The New Year holds new opportunities for these five local technology startups, each of which is poised major growth in 2020.
1. Aroa Biosurgery
High-tech wound-care company Aroa Biosurgery is gearing for a big capital raise this year.
The Auckland startup makes "Endoform" - a kind of artificial skin or "bioscaffold" that helps surgeons deal with serious tissue injuries. It treads quietly, but now employs 120 locally, and another 30 in the US through a product-development partnership with Pennsylvania company Tela Bio.
Chief executive Brian Ward told the Herald the raise would be in the order of "tens of millions", and could come through a private round or a listing on the ASX or NZX.
Aroa made a maiden profit in 2019, which ward said was in the "single digit millions" on revenue that jumped 118 per cent to $24.2 million.
Ward saw revenue doubling again this year - which is good news for early investors who include Phil McCaw, Sir Stephen Tindall, Movac and the taxpayer via the NZ Venture Investment Fund (NZVIF).
Just before Christmas, Aroa made another step towards its major capital raise by appointing Australian John Diddams to its board.
Diddams is also a director of the Wellington-based, ASX-listed breast-screening software company Volpara, and Aroa chairman Jim Mclean was not shy of talking up the Australian's experience in managing secondary capital raisings and IPOs.
"Aroa continues to grow strongly and is considering its options for a possible IPO and capital raising in 2020, as it looks to grow to the next level of scale, consolidate its footprint in the US, broaden into other markets and introduce new products," Mclean said.
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"Airbnb for parking" startup Parkable got a strong vote of confidence toward the end of 2019 in the form of a $4.6m Series A round led by Spark, with Trade Me alumnus Rowan Simpson, former Vista executive Peter Beguely and early PushPay backer Jason Kilgour also chipping in.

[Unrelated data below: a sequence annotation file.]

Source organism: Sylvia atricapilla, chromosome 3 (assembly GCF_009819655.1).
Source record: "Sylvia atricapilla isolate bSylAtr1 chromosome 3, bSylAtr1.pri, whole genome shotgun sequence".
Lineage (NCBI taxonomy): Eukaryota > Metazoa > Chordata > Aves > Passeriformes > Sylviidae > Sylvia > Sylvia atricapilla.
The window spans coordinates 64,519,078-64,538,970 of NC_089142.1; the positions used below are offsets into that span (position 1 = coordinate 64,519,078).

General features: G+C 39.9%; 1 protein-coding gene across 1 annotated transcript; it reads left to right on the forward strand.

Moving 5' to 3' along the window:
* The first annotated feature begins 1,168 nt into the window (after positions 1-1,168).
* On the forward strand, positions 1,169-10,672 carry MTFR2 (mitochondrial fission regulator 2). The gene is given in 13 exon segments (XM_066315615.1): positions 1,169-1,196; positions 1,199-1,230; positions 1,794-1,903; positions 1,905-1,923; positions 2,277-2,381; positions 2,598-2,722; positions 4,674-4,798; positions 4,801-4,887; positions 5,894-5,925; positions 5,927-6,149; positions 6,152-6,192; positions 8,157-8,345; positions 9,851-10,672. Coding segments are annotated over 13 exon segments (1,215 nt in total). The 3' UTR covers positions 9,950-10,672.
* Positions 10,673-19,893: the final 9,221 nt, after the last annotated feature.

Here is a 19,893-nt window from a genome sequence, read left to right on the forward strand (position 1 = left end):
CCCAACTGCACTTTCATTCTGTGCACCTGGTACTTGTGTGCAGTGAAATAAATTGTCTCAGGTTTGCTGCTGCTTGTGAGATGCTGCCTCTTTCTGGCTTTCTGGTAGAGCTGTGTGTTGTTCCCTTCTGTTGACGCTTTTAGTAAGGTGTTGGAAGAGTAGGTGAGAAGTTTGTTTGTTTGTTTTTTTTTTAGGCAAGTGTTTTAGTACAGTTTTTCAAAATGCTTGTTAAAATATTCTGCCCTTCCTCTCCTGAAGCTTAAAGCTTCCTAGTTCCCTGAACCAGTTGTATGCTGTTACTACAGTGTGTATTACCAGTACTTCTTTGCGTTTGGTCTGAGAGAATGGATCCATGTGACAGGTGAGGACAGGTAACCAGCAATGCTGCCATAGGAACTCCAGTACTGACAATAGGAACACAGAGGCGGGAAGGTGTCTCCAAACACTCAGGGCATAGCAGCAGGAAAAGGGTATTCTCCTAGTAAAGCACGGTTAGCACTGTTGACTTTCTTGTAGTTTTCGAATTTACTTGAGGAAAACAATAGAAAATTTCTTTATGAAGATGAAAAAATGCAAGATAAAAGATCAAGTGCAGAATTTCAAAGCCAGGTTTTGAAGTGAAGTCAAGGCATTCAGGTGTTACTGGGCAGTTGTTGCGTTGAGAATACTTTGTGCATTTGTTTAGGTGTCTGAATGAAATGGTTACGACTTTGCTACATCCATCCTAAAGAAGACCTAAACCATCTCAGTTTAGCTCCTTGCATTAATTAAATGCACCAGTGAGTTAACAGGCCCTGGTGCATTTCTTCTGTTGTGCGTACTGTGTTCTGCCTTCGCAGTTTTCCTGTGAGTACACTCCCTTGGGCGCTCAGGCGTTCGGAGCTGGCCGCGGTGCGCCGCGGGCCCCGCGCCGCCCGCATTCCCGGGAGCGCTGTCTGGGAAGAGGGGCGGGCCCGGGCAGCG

The raise was at a $36m valuation, which Parkable will try to increase in 2020 as it builds on its early efforts to push into Australia and China.
When the Herald first caught up with Parkable in 2015, the three-man startup was using its app to list driveways and off-street parking spaces near Eden Park for an All Black test.
With its latest raise, it's looking to increase its headcount to 65. And while it still lets you rent out a spare carpark (or find one), it's point of difference its new enterprise product, which lets large organisations manage their carparks in terms of wrangling free spots for visitors or "hotdesking" spare spaces. Early clients for the enterprise product - which combines Parkables app with sensors mounted on each parking space - include Datacom, IAG and KPMG.
Today, Parkable has around 60,000 parking spaces on its books across Australia and New Zealand.
Co-founder and chief executive Toby Littin said the nascent move into China - through a joint-venture run by expats familiar with navigating the country's bureaucracy - had already landed two enterprise clients: EV Power, which claims to be China's biggest EV charger provider, and Century Bashi (a large commercial building in Shanghai.
Littin said the China JV had the potential to double the size of Parkable's business this year.
Money from the Series A round will also be used to push into two new markets: Singapore and Canada.
3. Straker Translations
This is no spring chicken startup - the company was founded by former paratrooper Grant Straker and his wife Merryn in 1999.
But since it listed on the ASX in 2018, the Auckland and Gisborne-based Straker Translations has turbocharged its growth by buying rivals in Ireland, Spain, Germany and the US.
While free translation services abound - including Google Translate - Straker seeks to stay ahead of the pack by employing an army of 13,000 contract humans to refine raw results from AI technology.
For 2019, Straker was breakeven on revenue that rose 44 per cent to $24.6m.
But most significantly, it broke into a whole new market in November as it inked a $1m deal with a major US TV production studio - which it's billed as the first of its type.